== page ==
The purpose of this report is to deliver the condition of the City streets in a database for study and planning. The information is provided through the City’s MicroPAVER™ program, using the internationally accepted Pavement Condition Index (PCI), a rating based on the type, severity, and quantity of a set of pavement distresses identified on the road surface that contribute to road degradation.
The purpose of the Human Services Transportation Coordination Plan is to improve transportation options for older adults, individuals with disabilities, and persons with low incomes through improved coordination of all publicly funded transportation on Oahu.
OahuMPO has developed a framework to coordinate Intelligent Transportation Systems (ITS) based on using real-time information to reduce traffic delays and improve safety across the transportation system.
This purpose of this study is to determine what changes could be made to address existing traffic problems, as well as those that are anticipated with changes in traffic volumes due to the future extension of Makikilo Drive to the east. The extension will connect to the Kualakai Interchange and provide a second access to Makakilo; reduction in traffic volumes on portions of the existing Makakilo Drive is expected.
The Oahu Bike Plan guides the Honolulu Department of Transportation Service’s (DTS) bikeway planning for the entire island of Oahu and includes provisions to ensure that the proposed high capacity rail transit stations are integrated into the regional bikeway network.
This plan sets forth the long-range objectives and policies for the general welfare and, together with the regional development plans, provides a direction and framework to guide the programs and activities of the City and County of Honolulu.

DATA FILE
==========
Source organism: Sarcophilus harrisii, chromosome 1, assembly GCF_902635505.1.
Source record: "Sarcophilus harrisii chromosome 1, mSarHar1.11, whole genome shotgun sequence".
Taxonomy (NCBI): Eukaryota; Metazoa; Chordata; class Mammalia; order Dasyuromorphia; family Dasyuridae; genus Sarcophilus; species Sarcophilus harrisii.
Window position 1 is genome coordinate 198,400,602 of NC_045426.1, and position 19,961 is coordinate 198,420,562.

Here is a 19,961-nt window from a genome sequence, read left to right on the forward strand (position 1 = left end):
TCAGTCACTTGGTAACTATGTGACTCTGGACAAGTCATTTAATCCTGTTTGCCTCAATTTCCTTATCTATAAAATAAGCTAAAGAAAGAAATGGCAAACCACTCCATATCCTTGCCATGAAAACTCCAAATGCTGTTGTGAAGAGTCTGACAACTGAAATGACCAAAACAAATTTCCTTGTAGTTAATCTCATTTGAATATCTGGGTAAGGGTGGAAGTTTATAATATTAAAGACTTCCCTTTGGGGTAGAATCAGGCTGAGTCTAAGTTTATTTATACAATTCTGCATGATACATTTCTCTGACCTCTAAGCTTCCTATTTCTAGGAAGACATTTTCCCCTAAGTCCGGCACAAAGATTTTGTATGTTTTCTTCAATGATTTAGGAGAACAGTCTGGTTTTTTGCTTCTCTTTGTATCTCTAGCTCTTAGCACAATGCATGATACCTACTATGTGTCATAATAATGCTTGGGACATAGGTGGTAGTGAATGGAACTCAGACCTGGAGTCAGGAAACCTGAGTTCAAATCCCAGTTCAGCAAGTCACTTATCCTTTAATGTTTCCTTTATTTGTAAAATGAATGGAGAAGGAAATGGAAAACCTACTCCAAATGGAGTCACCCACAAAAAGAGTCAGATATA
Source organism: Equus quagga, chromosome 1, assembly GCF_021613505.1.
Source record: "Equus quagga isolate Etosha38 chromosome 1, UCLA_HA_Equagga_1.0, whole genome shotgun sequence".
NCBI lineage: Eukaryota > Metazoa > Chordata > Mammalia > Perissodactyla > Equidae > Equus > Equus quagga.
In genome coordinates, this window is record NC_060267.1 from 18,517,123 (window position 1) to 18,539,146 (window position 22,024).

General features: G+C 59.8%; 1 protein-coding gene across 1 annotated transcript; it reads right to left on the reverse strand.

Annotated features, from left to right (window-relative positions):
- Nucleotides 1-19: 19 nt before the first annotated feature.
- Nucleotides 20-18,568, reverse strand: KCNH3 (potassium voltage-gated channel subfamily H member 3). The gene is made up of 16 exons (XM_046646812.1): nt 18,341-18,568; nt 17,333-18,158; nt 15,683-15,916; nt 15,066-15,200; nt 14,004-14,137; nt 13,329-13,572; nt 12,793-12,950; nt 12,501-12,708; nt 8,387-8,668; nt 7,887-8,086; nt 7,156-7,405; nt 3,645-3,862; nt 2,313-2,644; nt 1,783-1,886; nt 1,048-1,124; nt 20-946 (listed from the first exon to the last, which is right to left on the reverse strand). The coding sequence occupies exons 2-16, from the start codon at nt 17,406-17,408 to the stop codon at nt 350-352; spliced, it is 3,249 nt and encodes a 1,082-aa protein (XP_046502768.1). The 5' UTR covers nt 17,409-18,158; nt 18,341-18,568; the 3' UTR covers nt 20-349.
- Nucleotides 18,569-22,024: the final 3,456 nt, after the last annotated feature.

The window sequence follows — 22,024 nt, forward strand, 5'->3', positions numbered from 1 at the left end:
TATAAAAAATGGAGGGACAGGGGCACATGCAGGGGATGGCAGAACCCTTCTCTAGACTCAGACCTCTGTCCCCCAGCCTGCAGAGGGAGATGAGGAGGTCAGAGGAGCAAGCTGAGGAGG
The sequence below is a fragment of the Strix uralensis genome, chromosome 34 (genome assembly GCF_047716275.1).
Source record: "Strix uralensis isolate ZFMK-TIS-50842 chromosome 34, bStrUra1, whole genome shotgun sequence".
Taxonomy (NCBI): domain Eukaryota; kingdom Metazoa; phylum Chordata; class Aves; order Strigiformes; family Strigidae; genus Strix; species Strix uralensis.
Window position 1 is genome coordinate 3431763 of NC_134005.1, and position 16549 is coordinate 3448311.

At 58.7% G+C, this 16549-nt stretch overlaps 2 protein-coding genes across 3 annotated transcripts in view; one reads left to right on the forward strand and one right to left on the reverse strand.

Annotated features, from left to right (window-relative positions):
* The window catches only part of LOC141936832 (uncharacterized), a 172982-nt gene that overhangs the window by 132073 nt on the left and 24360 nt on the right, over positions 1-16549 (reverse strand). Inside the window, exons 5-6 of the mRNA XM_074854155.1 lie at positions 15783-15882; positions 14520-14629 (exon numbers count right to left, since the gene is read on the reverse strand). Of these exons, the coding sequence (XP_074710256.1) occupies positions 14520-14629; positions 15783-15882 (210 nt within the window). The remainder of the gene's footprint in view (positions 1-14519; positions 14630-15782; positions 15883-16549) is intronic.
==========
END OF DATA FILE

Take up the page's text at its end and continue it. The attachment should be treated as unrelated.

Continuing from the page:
Every year, OahuMPO issues an annual report that summarizes planning funds programmed and expended during the Federal fiscal year, and provides a status update on the various planning studies and projects funded by OahuMPO.
At least every four years, the Federal Highway Administration and Federal Transit Administration review the operations of OahuMPO to ensure compliance with Federal regulations. This report documents the findings of the latest review, conducted in September of 2014.
Initiated in 2012, the goal of this plan was to identify ways to improve the Federally-required continuing, cooperative, and comprehensive (“3-C”) planning process between the OahuMPO and its participating agencies, other departments and agencies, and the public. In 2014, the scope of the project was adjusted to assist OahuMPO staff in addressing the Federal corrective actions contained in the certification review.
The bylaws of the OahuMPO Policy Board provide the framework within which the Policy Board conducts its operations and meetings.
The report is intended to be informational. It provides data about the costs, quality, quantity, and timeliness of city services, including transportation.
This annual report is required under the Hawaii Revised Statues Chapter 279-D. The report summarizes the tasks completed during the fiscal year for each work element of the OahuMPO and a financial overview of the income and expenses of the organization.